W3C home > Mailing lists > Public > w3c-wai-gl@w3.org > July to September 1998

Re: Can we really deprecate tables?

From: Daniel Dardailler <danield@w3.org>
Date: Mon, 10 Aug 1998 14:13:49 +0200
Message-Id: <199808101213.OAA00871@www47.inria.fr>
To: WAI Markup Guidelines <w3c-wai-gl@w3.org>

Our home page, http:/www.w3.org, uses a table for layout. 

From time to time, we're having an internal debate of whether or not
we should change that, but so far, it's still there.

Since this table is simple and degrades well on lynx, or any browser
that just ignore table markup (like Mosaic), our webteam doesn't see
much reason for moving it to CSS (using float and % width), which,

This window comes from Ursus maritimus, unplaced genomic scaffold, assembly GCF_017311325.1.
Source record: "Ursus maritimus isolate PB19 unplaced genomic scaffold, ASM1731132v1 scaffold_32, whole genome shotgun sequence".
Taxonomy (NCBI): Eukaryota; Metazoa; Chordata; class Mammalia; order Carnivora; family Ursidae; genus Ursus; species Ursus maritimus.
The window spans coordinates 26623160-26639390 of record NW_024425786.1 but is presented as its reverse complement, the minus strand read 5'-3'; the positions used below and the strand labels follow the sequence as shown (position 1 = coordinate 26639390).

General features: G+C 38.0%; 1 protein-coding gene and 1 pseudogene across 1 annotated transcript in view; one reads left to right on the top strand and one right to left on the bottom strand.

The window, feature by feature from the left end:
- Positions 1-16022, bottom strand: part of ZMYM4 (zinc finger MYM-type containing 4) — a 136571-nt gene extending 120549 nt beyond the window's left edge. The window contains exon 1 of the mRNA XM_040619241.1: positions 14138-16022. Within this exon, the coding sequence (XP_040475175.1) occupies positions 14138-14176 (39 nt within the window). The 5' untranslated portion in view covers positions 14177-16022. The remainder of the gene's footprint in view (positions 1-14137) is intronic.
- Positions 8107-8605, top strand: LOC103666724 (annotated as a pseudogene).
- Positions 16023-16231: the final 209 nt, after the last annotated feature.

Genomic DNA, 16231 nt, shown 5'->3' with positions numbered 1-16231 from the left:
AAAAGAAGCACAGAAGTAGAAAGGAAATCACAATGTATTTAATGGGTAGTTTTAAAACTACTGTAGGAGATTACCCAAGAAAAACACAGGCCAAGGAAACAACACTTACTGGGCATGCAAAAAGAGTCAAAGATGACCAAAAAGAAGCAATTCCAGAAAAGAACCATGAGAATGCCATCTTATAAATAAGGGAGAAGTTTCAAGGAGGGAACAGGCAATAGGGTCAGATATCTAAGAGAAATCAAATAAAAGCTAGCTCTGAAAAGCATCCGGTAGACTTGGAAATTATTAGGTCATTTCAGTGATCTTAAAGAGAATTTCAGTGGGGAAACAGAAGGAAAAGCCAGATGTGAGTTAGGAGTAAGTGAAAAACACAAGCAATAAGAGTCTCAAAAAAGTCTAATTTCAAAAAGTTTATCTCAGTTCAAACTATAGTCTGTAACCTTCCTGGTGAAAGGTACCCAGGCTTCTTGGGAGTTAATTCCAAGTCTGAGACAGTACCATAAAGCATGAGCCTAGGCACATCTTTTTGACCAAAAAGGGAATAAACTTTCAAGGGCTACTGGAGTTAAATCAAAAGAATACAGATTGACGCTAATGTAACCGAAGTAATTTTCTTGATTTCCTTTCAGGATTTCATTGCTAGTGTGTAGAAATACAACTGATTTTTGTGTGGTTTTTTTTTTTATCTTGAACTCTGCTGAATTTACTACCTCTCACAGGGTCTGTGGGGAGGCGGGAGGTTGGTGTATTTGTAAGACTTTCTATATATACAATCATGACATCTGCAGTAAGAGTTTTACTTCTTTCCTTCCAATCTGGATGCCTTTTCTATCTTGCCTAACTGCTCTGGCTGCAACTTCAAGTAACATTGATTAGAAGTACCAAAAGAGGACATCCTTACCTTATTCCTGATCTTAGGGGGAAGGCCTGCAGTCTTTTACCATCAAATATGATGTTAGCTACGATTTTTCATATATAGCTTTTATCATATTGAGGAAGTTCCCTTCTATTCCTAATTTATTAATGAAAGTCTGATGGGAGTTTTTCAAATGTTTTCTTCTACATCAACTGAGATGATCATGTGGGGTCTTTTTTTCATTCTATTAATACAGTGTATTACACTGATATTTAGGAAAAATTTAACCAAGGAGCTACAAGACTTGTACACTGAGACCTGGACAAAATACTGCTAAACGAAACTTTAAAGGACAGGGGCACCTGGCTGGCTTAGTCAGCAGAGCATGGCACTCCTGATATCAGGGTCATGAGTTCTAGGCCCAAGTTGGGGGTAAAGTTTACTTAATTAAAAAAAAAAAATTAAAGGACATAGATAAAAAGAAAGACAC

besides the re-programing expense, would give a degraded layout too,
but on most version of Netscape and some IE...

Besides the usual "W3C should promote CSS" message, which has limited
impact since our pages do use CSS for other styling effects, what
would help me convince them to move away from TABLE layout is to know
the percentage/numger of users for whom this table layout (hence our
main page) is inaccessible.

I think, but I may forget some criteria, that we're looking at people who:
  - can only use a browser that layouts TABLE as table with no
    turning off capability (i.e. any modern browser)
  - cannot/do not know how to use a lynx-me proxy/gateway service
    (that would serialize the table before it hits their browser)

This sounds like a lot to me, but somehow, we've never received much
of a complaint about our home page being inaccessible. How can we
explain that ?

Any *real* person on this list, who gets the "two-column-text read
left-to-right make no sence" effect with w3.org ?

Received on Monday, 10 August 1998 08:13:28 UTC

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